ABUSIVE LITIGATION: WHEN YOUR ABUSER EXPLOITS THE LEGAL SYSTEM

 

Updated January 2021

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What Is “Abusive Litigation”?

 

Abusive litigation is when someone uses the legal system to take power and control over you. It is common in domestic violence cases.

 

Even if you have left your abuser, he or she can cause psychological, emotional, and financial harm by taking you—and even your friends and relatives—to court again and again.

 

 

What Counts as Abusive Litigation?

 

Abusive litigation can come up in several types of cases, including family law, protection orders, and unnecessary ("frivolous") lawsuits.

 

Common forms of abusive litigation are:

  • Filing for protection orders against you and/or your friends or family.

  • Starting custody battles.

  • Filing contempt motions against you for no reason.

  • Describing you as an unfit parent and/or requesting mental health evaluations.

  • Filing unnecessary ("frivolous") motions, appeals, motions for revision, or motions for reconsideration, forcing you back into court.

  • Trying to bring closed cases back into court (“relitigate”).

  • Trying to relitigate in different courts (switching jurisdictions).

  • Using the court's discovery requests and/or using the discovery process to bring up embarrassing or irrelevant information about you, and/or taking up a lot of your time and money with large discovery requests.

  • Dragging out court hearings, harming you financially and/or emotionally.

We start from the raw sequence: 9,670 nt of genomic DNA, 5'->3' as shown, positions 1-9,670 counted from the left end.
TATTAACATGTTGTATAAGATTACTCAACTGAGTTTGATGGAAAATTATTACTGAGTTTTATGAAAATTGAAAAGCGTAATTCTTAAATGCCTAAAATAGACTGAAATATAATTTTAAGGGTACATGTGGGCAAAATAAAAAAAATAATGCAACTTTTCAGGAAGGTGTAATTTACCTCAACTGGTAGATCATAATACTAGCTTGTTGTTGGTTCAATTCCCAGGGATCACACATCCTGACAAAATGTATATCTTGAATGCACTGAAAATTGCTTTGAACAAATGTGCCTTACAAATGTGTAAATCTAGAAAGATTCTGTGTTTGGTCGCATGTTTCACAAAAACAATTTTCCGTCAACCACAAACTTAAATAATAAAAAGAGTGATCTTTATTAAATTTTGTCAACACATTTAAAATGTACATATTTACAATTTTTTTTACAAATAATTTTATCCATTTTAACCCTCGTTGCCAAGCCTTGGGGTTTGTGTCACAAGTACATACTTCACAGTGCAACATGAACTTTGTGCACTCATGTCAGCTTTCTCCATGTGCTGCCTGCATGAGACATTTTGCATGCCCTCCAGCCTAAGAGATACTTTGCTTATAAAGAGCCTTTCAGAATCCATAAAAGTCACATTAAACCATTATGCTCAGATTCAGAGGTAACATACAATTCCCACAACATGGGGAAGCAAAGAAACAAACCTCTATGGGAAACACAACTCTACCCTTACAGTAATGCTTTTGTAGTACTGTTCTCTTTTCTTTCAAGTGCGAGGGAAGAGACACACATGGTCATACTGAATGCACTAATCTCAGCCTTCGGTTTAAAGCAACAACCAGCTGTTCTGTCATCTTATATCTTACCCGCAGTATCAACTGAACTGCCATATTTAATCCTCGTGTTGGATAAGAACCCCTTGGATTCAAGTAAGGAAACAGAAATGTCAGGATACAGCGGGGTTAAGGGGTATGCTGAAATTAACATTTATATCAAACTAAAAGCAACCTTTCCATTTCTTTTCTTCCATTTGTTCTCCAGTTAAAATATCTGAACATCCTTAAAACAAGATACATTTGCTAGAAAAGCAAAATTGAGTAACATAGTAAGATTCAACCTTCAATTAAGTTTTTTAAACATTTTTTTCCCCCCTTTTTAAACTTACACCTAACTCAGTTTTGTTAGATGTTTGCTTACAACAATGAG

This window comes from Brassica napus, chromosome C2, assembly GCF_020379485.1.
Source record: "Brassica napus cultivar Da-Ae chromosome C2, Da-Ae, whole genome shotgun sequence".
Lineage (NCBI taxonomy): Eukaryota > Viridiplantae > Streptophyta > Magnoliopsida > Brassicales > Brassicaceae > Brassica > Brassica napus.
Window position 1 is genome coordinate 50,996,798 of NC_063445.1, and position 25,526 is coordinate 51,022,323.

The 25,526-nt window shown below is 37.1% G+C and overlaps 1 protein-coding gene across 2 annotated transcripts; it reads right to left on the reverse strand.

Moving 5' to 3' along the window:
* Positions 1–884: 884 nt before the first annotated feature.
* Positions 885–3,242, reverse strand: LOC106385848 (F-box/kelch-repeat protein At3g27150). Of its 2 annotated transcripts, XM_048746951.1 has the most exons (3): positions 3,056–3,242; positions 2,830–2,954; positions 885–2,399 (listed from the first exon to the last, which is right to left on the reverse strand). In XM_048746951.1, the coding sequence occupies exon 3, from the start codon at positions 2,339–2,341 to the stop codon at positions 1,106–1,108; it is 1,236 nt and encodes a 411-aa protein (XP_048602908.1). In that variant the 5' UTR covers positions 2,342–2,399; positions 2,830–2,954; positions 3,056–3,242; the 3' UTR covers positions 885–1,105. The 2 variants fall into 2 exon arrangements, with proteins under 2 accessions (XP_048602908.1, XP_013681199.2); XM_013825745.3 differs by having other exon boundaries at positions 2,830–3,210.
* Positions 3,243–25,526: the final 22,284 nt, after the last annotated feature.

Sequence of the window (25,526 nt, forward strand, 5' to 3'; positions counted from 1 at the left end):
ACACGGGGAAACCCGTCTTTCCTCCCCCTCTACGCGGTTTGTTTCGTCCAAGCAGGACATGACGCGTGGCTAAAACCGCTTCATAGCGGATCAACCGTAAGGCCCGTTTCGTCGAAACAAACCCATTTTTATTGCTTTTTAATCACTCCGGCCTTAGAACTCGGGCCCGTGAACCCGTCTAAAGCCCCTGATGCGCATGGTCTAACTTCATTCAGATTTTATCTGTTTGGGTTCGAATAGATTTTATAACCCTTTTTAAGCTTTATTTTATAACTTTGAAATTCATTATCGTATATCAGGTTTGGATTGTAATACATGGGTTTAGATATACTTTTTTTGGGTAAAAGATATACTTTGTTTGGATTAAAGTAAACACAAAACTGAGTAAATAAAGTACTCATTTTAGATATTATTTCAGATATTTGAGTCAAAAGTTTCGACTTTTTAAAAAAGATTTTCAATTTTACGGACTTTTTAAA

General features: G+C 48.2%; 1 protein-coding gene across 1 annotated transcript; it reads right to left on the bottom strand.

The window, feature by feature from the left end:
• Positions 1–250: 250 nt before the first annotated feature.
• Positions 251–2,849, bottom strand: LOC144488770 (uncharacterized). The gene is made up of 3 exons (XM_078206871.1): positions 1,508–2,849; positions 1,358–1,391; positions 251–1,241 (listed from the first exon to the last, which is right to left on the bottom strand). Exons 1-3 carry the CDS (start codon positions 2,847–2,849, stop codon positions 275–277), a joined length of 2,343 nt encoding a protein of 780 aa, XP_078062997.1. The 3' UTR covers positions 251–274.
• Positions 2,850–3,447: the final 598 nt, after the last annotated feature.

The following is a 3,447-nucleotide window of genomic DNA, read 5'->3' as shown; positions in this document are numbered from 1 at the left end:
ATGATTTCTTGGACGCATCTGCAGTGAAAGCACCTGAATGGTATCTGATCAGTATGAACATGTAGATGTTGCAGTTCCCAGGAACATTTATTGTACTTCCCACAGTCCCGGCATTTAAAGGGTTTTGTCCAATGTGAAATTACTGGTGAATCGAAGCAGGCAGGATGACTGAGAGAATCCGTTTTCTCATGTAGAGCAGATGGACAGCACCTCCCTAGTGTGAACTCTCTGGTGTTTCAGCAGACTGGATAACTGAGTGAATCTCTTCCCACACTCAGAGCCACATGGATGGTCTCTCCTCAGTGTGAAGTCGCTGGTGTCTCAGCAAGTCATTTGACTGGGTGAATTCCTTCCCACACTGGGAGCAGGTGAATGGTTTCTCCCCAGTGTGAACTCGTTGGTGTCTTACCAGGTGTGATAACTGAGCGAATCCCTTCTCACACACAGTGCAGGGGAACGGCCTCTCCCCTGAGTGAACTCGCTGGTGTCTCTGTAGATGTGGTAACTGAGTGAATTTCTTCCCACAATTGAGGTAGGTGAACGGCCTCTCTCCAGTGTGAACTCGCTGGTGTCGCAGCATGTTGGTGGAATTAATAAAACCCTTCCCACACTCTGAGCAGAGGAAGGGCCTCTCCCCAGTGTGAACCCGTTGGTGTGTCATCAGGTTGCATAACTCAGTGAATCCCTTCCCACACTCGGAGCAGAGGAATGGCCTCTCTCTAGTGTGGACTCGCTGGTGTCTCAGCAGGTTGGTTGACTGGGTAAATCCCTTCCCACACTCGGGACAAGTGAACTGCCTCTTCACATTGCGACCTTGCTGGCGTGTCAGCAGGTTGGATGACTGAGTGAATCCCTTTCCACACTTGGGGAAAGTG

• Refusing to obey court orders, forcing you to spend time and money to enforce the orders.

  • Threatening to report you to immigration authorities.

  • Making false reports to Child Protective Services (CPS).

  • Falsely claiming you abuse drugs or alcohol.

  • Suing you for reporting abuse.

  • Suing or threatening to sue anyone who helps you, including family, friends, advocates, attorneys, and law enforcement officers.

  • Filing complaints against the judge or your lawyer.

 

 

Can Abusive Litigation Be Stopped?

 

Judges can help stop abusive litigation with a specific court order: Order Restricting Abusive Litigation.

 

The Order Restricting Abusive Litigation can: 

  • Prohibit abusive litigants from filing new lawsuits without the court's authorization.

  • Limit the number of allowable court filings.

  • Limit the scope of discovery.

  • Require abusive litigants to post a bond for lawyers’ fees.

  • Impose sanctions.

  • Impose conditions on—or prohibit—appeals.

 

 

What Can I Do to Make It Stop?

 

If you are experiencing abusive litigation, notify the court and ask the court to take action. You or your lawyer can file a Motion to Restrict Abusive Litigation along with a proposed Order on Motion to Restrict Abusive Litigation. See Resources below for links to these forms.

 

If the judge is not familiar with abusive litigation, you may want to refer him or her to “Abusive Litigation and Domestic Violence Survivors,” Appendix H in the Domestic Violence Manual for Judges. It has extensive information about this topic. Family Law judges should have this manual. See Resources below.

Resources

 

 

 

 

This publication provides general information concerning your rights and responsibilities. It is not intended as a substitute for specific legal advice.

This information is current as of December 2016. Updated by Chloe Phalan and Catherine West.

Acknowledgment to Erica Franklin for her work on previous versions of this memo. © 2021 Legal Voice

(Permission for copying and distribution granted to the Alliance for Equal Justice and to individuals for non-commercial purposes only.)

 

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